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The introduction of Right to Services Act in India has given a powerful weapon in the hands of citizens of India. The era before its inception witnessed tormenting state of Government Departments where citizens had to go through unspoken hassles, corruption, delayed services with lack of transparency by some errant public servants with a sense of impunity in their Government Departments. In consideration for growing incidents, complaints and to introduce a statutory mechanism that could control such activities, the Right to Public Services Legislation was enacted.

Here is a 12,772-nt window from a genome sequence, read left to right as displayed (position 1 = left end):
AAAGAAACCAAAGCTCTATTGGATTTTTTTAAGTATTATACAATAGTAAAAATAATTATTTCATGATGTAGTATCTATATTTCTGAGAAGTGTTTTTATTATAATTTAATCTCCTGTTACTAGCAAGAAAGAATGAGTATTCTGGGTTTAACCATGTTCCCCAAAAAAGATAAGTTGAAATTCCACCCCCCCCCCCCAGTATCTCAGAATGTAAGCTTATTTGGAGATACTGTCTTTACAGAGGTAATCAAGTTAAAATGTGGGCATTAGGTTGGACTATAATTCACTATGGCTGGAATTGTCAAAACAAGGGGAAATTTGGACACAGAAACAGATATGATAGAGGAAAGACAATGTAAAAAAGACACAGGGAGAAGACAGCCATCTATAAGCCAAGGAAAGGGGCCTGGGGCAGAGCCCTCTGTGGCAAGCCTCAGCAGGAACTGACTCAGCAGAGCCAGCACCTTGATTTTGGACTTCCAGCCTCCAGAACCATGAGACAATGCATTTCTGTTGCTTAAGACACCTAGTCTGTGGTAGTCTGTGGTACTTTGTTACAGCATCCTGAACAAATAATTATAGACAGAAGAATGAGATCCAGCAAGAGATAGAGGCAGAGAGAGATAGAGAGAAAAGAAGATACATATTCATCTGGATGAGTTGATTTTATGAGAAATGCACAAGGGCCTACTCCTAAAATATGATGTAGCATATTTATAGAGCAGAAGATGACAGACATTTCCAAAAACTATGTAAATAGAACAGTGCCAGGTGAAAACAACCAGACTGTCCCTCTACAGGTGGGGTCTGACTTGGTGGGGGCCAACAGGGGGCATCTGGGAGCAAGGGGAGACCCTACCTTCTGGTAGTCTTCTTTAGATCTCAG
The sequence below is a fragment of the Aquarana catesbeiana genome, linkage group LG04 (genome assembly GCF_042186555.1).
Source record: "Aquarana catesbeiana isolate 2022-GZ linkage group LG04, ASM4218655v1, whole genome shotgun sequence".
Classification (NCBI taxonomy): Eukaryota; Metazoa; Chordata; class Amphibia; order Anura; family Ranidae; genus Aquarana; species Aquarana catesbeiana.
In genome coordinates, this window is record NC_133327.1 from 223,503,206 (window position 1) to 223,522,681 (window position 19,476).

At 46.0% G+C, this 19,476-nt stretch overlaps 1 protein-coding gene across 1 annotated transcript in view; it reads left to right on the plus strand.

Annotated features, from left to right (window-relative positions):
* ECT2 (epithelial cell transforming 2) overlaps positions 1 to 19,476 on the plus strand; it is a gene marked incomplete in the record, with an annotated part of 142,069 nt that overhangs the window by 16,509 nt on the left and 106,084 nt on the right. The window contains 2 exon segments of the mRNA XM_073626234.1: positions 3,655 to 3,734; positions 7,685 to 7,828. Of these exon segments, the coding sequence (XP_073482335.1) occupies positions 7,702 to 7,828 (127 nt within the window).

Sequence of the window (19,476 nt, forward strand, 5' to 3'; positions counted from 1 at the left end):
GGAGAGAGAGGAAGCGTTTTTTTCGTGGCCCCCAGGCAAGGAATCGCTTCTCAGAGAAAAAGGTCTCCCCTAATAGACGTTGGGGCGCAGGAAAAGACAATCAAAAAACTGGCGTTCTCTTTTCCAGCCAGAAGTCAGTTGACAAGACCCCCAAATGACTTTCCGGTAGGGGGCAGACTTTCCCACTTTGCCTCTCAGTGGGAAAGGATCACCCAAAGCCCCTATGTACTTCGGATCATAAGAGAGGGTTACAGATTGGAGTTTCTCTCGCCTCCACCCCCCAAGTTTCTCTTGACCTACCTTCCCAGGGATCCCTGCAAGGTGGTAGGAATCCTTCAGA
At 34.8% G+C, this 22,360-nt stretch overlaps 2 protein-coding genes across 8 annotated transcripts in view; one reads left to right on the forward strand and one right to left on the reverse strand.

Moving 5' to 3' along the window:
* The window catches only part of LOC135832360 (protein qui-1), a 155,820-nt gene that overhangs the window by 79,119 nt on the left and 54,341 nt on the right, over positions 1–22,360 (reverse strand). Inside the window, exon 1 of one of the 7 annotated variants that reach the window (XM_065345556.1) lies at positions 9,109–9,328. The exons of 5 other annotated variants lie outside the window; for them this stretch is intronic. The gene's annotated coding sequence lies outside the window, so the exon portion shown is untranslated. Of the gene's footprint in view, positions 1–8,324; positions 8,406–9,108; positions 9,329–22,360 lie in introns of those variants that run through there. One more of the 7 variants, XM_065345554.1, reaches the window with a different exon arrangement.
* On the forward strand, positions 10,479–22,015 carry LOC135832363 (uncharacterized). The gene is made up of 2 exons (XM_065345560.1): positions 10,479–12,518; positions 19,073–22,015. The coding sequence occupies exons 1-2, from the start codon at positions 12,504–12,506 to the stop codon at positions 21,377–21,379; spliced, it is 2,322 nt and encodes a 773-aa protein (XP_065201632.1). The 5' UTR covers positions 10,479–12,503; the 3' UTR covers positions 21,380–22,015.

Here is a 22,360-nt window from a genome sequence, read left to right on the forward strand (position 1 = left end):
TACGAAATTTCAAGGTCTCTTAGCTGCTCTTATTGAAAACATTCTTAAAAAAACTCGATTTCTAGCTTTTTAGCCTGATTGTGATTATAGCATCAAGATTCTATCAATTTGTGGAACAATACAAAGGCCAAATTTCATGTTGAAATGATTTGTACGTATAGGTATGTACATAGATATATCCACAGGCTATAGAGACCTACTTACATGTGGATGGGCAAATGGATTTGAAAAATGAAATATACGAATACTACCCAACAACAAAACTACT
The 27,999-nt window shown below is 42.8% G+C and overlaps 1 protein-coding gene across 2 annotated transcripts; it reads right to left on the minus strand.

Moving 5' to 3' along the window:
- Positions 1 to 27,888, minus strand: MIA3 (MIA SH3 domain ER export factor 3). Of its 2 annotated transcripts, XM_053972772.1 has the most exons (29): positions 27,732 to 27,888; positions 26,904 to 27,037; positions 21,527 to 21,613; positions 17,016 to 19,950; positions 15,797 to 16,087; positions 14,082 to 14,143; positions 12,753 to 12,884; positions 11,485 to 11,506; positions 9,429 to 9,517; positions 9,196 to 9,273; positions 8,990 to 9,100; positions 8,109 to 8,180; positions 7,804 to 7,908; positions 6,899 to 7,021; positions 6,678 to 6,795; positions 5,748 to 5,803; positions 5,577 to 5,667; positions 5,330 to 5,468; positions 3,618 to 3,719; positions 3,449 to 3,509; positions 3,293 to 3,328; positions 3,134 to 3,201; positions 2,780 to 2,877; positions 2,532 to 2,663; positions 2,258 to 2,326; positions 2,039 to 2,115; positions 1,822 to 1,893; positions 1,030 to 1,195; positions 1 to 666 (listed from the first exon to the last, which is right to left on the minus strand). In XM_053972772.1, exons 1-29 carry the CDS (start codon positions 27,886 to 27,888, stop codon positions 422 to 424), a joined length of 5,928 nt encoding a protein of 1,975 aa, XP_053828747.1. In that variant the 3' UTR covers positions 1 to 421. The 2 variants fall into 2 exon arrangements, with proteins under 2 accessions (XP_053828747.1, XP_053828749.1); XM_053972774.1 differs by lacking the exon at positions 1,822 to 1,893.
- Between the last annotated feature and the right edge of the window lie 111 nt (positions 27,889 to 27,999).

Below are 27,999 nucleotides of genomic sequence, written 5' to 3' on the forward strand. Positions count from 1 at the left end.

The Right to Service Act contains statutory laws and provisions to ensure time-bound delivery of public services to citizens of India. It also defines the statutory mechanism to punish delinquent public officers if they fail to deliver the requested service within a stipulated time. The Right to Service Act is considered to be one of the most effective ways to reduce corruption in India, enhance transparency in public sector operations and provide public accountability. It is a state legislation and states have complete discretion to adopt, implement and limit the Act in whatever manner they deem fit. Currently, there are 20 states that implement this Act and represent the duty of their state towards their citizens by providing them standard, quality, transparency and timely delivery of public services, in addition to an enforceable Grievance Redressal Mechanism. Madhya Pradesh was the first state to enact the Right to Service Act on 18th August 2010 and Bihar became the second to implement it on 25th July 2011. At present, the list includes the names of Delhi, Punjab, Rajasthan, Kerala, Uttar-Pradesh, Uttarakhand, Himachal Pradesh, Odisha, Jharkhand, Haryana, West Bengal, Gujarat, J&K, Goa, Maharashtra, Karnataka, Chhattisgarh and Assam.